Speak out against violence against Indigenous women, girls, and those who were born male but identify as female (two-spirit individuals).
Celebrate Indigenous history and culture with pride.
Understand the circumstances by which Canada’s land was taken.
Assist Indigenous girls and women to create self-determined answers.
Missing Indigenous women sadly isn’t a problem limited to Canada and the United States. Indigenous women and girls tend to be disproportionately targeted for murder and kidnapping in Latin America as well. While the response to the issue there has been slower, fortunately MMIW awareness is spreading, and the database is being expanded to include women and girls in Mexico, Guatemala, Central America, and South America.
Violence Against Minority Women Is as Old as the Colonization of the West
As we have mentioned, this violence against Black and Indigenous women is not new; it has existed since the first Western explorers and settlers began to conquer the Americas. Sexual assault and murder of both Indigenous and enslaved Black women was common centuries ago.
It wasn’t until the abolitionist movement gathered force that Black women’s rights and sexual justice entered the mainstream discourse. People like activist and advocate Maria W. Stewart insisted women needed to be both free of the bondage of slavery and entitled to the right to control their own bodies. Mary Prince wrote an autobiography in 1831 about being a West Indian slave, exposing the sexual subjugation of female slaves, in addition to the horrors of slavery.
Prince’s book was part of a trend of similar volumes that followed, and it soon became apparent that there were a set of stock excuses used to justify the violence against Black female slaves. Sadly, these rationales are still employed today in cases of police brutality, community violence, and domestic violence against Black women (where statistics echo or outstrip those of police brutality and MMIW):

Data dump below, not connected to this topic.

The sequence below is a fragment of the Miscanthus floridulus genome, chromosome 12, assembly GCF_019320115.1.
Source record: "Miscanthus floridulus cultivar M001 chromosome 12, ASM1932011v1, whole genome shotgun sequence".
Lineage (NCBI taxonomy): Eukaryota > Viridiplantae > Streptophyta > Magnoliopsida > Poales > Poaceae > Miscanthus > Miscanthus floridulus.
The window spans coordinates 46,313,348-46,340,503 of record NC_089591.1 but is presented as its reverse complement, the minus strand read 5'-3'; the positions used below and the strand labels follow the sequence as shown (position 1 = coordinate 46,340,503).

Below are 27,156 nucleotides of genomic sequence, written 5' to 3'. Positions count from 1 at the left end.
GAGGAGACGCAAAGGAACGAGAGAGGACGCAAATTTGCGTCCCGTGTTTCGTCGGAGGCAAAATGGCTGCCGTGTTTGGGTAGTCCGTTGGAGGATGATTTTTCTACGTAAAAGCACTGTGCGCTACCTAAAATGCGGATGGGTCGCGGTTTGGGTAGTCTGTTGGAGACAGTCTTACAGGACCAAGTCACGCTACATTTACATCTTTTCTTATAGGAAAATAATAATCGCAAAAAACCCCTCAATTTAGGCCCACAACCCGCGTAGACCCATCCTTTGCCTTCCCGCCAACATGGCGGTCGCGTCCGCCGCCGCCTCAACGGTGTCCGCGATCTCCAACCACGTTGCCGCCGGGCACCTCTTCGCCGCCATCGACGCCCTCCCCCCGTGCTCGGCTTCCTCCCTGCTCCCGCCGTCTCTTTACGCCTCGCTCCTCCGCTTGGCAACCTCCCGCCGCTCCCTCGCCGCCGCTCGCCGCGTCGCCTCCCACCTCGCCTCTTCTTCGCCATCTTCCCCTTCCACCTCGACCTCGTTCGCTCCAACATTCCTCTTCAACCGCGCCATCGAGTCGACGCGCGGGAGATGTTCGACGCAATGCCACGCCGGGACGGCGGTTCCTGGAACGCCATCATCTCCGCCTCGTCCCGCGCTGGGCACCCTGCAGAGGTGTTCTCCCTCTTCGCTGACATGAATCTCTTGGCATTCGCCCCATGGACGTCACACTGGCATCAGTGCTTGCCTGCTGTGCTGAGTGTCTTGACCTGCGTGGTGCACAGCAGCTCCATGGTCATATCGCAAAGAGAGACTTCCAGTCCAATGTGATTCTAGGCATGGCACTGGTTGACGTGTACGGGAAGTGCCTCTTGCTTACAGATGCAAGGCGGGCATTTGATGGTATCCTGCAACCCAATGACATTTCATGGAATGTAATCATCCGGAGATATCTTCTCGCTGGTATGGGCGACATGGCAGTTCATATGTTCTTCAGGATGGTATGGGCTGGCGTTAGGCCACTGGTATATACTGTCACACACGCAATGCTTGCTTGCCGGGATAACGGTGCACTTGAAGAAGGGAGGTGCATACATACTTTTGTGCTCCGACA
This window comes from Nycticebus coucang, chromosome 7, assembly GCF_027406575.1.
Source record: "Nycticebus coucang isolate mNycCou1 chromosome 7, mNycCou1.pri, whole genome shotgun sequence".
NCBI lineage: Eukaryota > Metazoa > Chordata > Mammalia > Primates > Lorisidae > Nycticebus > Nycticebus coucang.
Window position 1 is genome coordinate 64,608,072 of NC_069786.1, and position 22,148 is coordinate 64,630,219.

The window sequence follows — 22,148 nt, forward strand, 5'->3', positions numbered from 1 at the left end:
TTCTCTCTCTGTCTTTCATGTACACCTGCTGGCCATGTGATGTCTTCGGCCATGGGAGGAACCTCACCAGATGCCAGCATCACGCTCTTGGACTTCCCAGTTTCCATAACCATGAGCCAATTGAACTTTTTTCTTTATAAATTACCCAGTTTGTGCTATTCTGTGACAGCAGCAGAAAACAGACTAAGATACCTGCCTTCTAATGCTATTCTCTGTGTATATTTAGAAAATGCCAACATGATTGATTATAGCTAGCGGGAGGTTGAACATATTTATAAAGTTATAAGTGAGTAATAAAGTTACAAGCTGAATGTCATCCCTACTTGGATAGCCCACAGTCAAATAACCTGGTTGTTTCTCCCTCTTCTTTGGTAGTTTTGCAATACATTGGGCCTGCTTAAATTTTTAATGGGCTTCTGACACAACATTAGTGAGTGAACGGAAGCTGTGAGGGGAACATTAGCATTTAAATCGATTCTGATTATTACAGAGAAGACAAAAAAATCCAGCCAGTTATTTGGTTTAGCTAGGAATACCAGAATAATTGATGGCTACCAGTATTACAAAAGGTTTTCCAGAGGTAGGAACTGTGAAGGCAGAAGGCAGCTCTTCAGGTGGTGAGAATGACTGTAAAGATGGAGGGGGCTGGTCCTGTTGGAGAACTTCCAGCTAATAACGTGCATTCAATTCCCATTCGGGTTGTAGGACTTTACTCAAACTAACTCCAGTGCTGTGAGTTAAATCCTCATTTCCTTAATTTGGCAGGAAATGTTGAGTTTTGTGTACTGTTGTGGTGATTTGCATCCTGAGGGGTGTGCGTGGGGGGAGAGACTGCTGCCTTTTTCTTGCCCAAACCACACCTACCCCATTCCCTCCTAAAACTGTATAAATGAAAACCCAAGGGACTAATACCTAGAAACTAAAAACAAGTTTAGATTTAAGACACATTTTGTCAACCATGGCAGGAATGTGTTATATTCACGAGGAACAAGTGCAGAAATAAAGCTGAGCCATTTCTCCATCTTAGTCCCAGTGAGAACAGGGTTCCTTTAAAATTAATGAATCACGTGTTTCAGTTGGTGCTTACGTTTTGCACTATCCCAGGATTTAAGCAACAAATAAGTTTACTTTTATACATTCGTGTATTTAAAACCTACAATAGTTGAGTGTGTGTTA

Women’s rights are not considered equal to those of men.
The rights of Black women aren’t as important as the rights of white women.
Black women are considered “lascivious” (the “she wanted it” defence).
Black girls are mistakenly thought to be more mature and knowledgeable about sex.
Targets of violence are considered less reliable witnesses than men who perpetrate the violence.
Black women are more fearful of reporting violence due to repercussions that backfire on them.
Black women and girls are more afraid of fighting back against aggressors, knowing it’s more likely that self-defence will be turned into murder.
Minority women worry that reporting sexual assault and domestic violence will perpetuate stereotypes, so they put their rights as women behind the need to seek justice, especially if an aggressor is non-white.
Poverty, segregation, poor education, and reduced access to quality healthcare are factors intertwined with the above and can’t be separated from the issue of violence against minority women.
Who Is Affected by MMIW and Violence Against Minority Women?
Contrary to unfortunate popular belief, violence against minority women is not just a problem for them. It’s a problem for all of us. A thread that is woven among all the history and statistics discussed here is the dehumanization of the victims. In fact, the perpetrators of violence against these women didn’t even see them as victims but rather deserving of the harm they received.
History tells us dehumanizing of others is the gateway to further atrocities. We’ve seen this in the last century, with events like the rise of Nazi Germany, the Ukrainian Holodomor, apartheid South Africa, and lynching of Black citizens in the United States. Not only should violence against minority women trigger your empathy and outrage as a human, but it should also move you to do something.
If Black or Indigenous women are subhuman today, who will be considered so tomorrow? People of different religious beliefs or LGBTQ people? Artists? Dissidents? Members of the “wrong” political party? You’ve probably seen some of the seeds sown in that direction already. We must prevent going further down that road by standing up for people who are being dehumanized today, even if we ourselves feel safe from the violence or “it isn’t our problem.”
How do we do that? It starts with a dialogue, and these can be challenging conversations to initiate. That’s what Tough Convos is all about. We come to your company, nonprofit, or school to help facilitate these discussions to get the ball rolling. Tough Convos also assists with reassessing brand values and building a more diverse and inclusive culture.
To learn more or set up the first dialogue with your group, call Tough Convos at 858-876-8176, or reach out online to let us know what we can do.